We have identified a four-generation family with 10 affected females manifesting one or more of the following features: osseous dysplasia involving the metacarpals, metatarsals, and phalanges leading to brachydactyly, camptodactyly, and other digital deformities; pigmentary defects on the face and scalp; and multiple frenula. There were no affected males. We performed X-inactivation studies on seven affected females, using a methylation assay at the androgen receptor locus; all seven demonstrated preferential inactivation of their maternal chromosomes carrying the mutation, and two unaffected females showed a random pattern. These findings indicate that this disorder is linked to the X chromosome. To map the gene for this disorder, we analyzed DNA from nine affected females and five unaffected individuals, using 40 polymorphic markers evenly distributed throughout the X chromosome. Two-point and multipoint linkage analyses using informative markers excluded most of the X chromosome and demonstrated linkage to a region on the long arm between DXS548 and Xqter. A maximum LOD score of 3.16 at recombination fraction 0 was obtained for five markers mapping to Xq27.3-Xq28. The mapping data should facilitate the identification of the molecular basis of this disorder. (+info)
(6/348) An unbalanced submicroscopic translocation t(8;16)(q24.3;p13.3)pat associated with tuberous sclerosis complex, adult polycystic kidney disease, and hypomelanosis of Ito.
We report on a familial submicroscopic translocation involving chromosomes 8 and 16. The proband of the family had a clinical picture suggestive of a large deletion in the chromosome 16p13.3 area, as he was affected with tuberous sclerosis complex (TSC) and had alpha thalassaemia trait, and his half brother, who also had TSC, may have suffered additionally from polycystic kidney disease (PKD). FISH studies provided evidence for a familial translocation t(8;16)(q24.3;p13.3) with an unbalanced form in the proband and a balanced form in the father and in a paternal aunt. The unbalanced translocation caused the index patient to be deleted for the chromosome 16p13.3-pter region, with the most proximal breakpoint described to date for terminal 16p deletions. In addition, FISH analysis showed a duplication for the distal 8q region. Since the index patient also had hypomelanosis of Ito (HI), either of the chromosomal areas involved in the translocation may be a candidate region for an HI determining gene. Furthermore, it is noteworthy that both carriers of the balanced translocation showed a nodular goitre, while the proband has hypothyroidism. (+info)
(7/348) Problematic pigmented lesions: approach to diagnosis.
A number of pigmented lesions are difficult to classify and raise the possibility of a melanoma diagnosis. Care should be exercised to exclude non-melanocytic lesions, and benign melanocytic entities, both of which can mimic melanoma histologically. In addition, the possibility of the lesion being a melanoma variant or epidermotropic metastasis should be considered. There will still be some cases that are difficult to resolve. These usually fall into one of three categories: atypical junctional melanocytic lesion versus early melanoma; naevus versus naevoid melanoma; and atypical Spitz, cellular blue, and deep penetrating naevi versus thick melanoma. These will pose problems even for experts. The atypical Spitz lesions are perhaps the most important category because they tend to be from younger individuals, the differential diagnosis is thick melanoma, and there is no single discriminating histological feature. (+info)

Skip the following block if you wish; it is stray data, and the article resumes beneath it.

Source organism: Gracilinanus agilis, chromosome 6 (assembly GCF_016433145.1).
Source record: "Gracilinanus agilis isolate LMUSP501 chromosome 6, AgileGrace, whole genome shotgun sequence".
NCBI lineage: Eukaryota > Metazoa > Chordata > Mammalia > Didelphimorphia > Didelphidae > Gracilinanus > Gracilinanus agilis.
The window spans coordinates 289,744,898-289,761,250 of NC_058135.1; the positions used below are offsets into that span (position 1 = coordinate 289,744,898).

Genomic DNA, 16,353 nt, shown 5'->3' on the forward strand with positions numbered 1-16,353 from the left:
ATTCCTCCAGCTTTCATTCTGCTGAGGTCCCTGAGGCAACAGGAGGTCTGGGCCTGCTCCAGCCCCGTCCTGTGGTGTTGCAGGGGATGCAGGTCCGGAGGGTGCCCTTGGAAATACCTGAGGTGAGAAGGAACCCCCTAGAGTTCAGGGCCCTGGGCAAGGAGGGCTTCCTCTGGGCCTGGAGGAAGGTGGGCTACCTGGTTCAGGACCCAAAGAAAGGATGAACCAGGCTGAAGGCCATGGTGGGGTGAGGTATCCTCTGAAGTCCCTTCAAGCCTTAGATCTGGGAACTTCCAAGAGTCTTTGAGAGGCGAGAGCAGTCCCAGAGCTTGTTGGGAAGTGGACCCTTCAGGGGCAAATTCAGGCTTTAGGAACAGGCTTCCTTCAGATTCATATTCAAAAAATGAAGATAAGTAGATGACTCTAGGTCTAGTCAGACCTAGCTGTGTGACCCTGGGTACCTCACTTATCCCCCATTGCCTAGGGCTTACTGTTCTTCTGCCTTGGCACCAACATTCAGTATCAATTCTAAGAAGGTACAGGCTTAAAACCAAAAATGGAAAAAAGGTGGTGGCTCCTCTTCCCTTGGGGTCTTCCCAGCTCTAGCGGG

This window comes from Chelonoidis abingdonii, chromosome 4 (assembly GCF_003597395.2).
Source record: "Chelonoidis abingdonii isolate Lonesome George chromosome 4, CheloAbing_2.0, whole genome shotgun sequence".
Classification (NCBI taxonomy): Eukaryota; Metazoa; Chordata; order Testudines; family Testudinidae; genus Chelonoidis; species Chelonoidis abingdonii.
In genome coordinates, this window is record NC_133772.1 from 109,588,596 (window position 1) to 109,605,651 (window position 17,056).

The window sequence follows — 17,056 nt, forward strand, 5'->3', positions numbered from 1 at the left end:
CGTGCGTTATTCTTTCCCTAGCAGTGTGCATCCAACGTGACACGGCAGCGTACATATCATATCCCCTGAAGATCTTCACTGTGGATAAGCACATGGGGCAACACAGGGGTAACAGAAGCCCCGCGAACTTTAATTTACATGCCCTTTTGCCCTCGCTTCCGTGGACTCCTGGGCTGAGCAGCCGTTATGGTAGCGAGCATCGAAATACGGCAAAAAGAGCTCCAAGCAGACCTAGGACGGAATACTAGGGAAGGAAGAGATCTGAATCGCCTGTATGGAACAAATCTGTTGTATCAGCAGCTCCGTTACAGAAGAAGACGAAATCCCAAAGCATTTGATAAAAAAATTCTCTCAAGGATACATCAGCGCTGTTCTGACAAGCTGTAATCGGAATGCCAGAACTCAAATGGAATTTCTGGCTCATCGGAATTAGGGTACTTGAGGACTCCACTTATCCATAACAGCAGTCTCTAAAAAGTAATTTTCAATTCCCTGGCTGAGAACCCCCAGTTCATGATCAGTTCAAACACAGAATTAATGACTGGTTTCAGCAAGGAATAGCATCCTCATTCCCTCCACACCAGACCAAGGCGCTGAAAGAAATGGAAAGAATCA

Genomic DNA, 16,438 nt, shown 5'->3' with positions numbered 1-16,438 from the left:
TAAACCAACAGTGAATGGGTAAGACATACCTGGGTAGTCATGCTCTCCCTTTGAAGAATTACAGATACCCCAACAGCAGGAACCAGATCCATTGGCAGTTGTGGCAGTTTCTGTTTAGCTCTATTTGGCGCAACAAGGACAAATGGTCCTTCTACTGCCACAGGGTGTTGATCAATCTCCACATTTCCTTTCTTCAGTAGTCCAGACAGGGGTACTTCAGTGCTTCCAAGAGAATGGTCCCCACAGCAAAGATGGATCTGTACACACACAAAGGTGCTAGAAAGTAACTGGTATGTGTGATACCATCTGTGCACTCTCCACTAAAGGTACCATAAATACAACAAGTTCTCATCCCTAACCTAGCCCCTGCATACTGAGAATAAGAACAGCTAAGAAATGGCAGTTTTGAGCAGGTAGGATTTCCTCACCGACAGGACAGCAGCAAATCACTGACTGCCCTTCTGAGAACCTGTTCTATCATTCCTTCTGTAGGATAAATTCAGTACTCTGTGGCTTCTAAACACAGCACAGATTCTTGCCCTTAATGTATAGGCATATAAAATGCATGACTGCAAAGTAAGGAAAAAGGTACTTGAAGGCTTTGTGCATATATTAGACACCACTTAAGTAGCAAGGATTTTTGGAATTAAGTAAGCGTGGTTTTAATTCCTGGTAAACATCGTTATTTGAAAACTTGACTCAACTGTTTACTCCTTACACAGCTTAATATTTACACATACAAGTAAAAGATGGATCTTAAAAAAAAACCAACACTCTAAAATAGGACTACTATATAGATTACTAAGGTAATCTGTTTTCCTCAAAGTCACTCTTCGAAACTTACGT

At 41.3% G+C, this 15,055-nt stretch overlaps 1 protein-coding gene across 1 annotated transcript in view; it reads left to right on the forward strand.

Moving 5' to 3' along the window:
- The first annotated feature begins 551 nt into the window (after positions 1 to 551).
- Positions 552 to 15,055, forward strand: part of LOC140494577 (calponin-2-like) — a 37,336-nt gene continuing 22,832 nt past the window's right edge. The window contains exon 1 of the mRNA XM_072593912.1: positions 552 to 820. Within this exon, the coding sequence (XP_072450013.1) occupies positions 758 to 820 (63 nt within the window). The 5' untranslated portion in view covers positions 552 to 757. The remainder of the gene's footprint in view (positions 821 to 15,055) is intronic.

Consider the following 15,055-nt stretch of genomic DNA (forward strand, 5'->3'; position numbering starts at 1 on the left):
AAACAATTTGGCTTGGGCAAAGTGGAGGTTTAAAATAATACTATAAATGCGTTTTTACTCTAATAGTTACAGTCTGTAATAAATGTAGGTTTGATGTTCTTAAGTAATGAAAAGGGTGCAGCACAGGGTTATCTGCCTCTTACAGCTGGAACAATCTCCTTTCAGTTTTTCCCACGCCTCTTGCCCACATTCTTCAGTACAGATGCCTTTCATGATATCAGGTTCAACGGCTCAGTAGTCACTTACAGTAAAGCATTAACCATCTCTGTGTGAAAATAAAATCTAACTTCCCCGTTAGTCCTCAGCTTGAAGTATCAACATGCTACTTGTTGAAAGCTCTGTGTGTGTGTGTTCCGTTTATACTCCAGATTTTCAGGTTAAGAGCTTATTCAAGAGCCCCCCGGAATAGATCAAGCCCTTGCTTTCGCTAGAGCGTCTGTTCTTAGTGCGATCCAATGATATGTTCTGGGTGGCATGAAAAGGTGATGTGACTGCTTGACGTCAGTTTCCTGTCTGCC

(8/348) A quantitative evaluation of pigmented skin lesions using the L*a*b* color coordinates.
The evaluation of pigmentary skin lesions by clinical doctors has been based on subjective and qualitative judgements. Observations have mostly relied on visual inspection, making the effects of treatment difficult to evaluate with any precision. For this reason there is a real need for an objective method to evaluate prognosis after treatment. Recent scientific measurements such as reflectance spectrophotometry and reflectance colorimetry have provided accurate quantitative color information about skin lesions, but these techniques are costly and difficult to apply in the clinical field. The purpose of this study was to develop a simple and cost-effective way of evaluating treatment results. We have developed a software program using the L*a*b* color coordinate system to quantify the effect of treatment and have successfully demonstrated its clinical usefulness. Our method compares the relative color difference between normal skin and skin lesions before and after treatment, instead of measuring the absolute color of skin lesions. The accuracy of our quantitative color analysis was confirmed by the simulated images of hemangioma and ota nevus. Clinical efficacy was also confirmed through a blind test involving 3 clinicians who were asked to grade the treatment effects of 13 cases of hemangioma and 7 cases of ota nevus. These subjective clinical grades correlated well with the treatment results obtained using the proposed color analysis system (Correlation coefficient = 0.84). (+info)